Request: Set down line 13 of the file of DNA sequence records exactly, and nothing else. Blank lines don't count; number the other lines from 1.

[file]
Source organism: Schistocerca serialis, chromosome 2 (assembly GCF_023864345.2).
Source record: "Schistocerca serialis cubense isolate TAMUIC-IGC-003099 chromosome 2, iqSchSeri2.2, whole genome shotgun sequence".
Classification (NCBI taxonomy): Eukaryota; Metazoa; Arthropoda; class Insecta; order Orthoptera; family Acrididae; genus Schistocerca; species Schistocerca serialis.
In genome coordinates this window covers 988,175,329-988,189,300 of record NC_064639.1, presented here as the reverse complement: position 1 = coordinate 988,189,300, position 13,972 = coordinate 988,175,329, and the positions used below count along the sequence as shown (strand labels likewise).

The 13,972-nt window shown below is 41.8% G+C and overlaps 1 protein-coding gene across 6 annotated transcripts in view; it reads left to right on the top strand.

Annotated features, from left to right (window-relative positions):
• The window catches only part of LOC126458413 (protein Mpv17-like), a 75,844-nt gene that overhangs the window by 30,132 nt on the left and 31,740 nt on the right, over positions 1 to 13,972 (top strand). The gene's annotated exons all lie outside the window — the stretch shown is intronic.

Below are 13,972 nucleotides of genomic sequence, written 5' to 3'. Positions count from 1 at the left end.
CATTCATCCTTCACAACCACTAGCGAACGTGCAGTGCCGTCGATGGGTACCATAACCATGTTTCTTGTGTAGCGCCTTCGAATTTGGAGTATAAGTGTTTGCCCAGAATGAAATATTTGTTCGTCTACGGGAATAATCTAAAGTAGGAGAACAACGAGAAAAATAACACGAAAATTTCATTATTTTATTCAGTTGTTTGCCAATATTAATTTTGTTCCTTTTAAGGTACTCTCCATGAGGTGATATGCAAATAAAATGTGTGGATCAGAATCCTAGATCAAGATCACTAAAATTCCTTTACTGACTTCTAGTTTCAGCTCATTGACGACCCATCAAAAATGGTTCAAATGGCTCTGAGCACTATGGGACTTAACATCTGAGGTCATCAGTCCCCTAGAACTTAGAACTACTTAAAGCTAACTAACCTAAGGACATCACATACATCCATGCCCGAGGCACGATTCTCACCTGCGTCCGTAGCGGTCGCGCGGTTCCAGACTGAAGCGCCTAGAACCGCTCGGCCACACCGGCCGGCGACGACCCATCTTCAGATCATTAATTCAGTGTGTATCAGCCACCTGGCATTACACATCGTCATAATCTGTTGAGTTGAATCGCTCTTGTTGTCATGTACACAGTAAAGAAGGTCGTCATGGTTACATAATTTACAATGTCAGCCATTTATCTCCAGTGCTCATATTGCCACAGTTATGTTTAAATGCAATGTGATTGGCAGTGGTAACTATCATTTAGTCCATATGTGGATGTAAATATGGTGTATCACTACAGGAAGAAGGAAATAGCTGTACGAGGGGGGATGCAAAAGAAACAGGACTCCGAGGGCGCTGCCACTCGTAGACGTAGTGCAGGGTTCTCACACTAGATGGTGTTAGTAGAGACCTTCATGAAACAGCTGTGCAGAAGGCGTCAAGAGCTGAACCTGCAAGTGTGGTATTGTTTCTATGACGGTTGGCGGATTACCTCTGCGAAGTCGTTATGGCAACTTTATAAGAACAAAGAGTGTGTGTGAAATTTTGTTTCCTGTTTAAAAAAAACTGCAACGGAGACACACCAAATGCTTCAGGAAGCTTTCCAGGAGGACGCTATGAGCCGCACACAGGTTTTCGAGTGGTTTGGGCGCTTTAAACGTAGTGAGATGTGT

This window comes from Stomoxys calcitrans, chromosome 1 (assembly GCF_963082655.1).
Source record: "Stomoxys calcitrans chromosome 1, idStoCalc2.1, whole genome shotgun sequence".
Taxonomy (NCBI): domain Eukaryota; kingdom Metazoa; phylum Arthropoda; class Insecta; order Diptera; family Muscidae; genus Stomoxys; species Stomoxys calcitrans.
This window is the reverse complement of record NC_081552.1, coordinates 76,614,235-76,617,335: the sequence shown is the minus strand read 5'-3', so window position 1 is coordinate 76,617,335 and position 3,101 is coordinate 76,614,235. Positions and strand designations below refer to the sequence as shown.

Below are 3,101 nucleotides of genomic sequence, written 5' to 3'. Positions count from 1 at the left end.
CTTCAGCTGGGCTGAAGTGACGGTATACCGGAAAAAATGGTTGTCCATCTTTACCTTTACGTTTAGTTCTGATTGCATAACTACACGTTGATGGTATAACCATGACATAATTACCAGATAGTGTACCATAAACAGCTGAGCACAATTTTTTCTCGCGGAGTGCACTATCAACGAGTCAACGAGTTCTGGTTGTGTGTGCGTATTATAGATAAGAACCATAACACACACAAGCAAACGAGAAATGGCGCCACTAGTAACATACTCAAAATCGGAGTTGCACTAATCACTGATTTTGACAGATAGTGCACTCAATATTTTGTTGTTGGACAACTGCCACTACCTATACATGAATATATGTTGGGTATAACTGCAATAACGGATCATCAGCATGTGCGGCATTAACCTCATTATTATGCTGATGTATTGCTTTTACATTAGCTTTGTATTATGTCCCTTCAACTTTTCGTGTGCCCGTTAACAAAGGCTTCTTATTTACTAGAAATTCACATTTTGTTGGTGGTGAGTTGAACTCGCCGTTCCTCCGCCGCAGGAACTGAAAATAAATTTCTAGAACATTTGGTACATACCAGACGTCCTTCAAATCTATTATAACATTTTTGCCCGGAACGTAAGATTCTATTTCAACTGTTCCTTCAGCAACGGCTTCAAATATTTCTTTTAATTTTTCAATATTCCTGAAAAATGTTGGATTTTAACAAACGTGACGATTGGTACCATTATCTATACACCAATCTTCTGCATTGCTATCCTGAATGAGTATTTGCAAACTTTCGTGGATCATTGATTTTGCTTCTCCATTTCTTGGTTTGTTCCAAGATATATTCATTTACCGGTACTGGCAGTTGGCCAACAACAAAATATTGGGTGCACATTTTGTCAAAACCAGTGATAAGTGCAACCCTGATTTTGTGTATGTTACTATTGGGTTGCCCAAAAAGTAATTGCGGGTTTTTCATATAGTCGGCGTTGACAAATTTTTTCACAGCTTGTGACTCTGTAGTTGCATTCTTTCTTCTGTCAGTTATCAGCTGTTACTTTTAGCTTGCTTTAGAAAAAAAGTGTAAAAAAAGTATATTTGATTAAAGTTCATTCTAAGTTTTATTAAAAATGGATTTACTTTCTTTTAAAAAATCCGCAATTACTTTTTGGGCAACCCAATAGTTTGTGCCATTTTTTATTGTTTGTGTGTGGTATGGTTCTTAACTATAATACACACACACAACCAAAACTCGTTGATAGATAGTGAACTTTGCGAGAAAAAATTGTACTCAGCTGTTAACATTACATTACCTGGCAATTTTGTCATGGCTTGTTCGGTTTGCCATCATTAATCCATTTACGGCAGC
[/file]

This window is the reverse complement of record NC_081552.1, coordinates 76,614,235-76,617,335: the sequence shown is the minus strand read 5'-3', so window position 1 is coordinate 76,617,335 and position 3,101 is coordinate 76,614,235. Positions and strand designations below refer to the sequence as shown.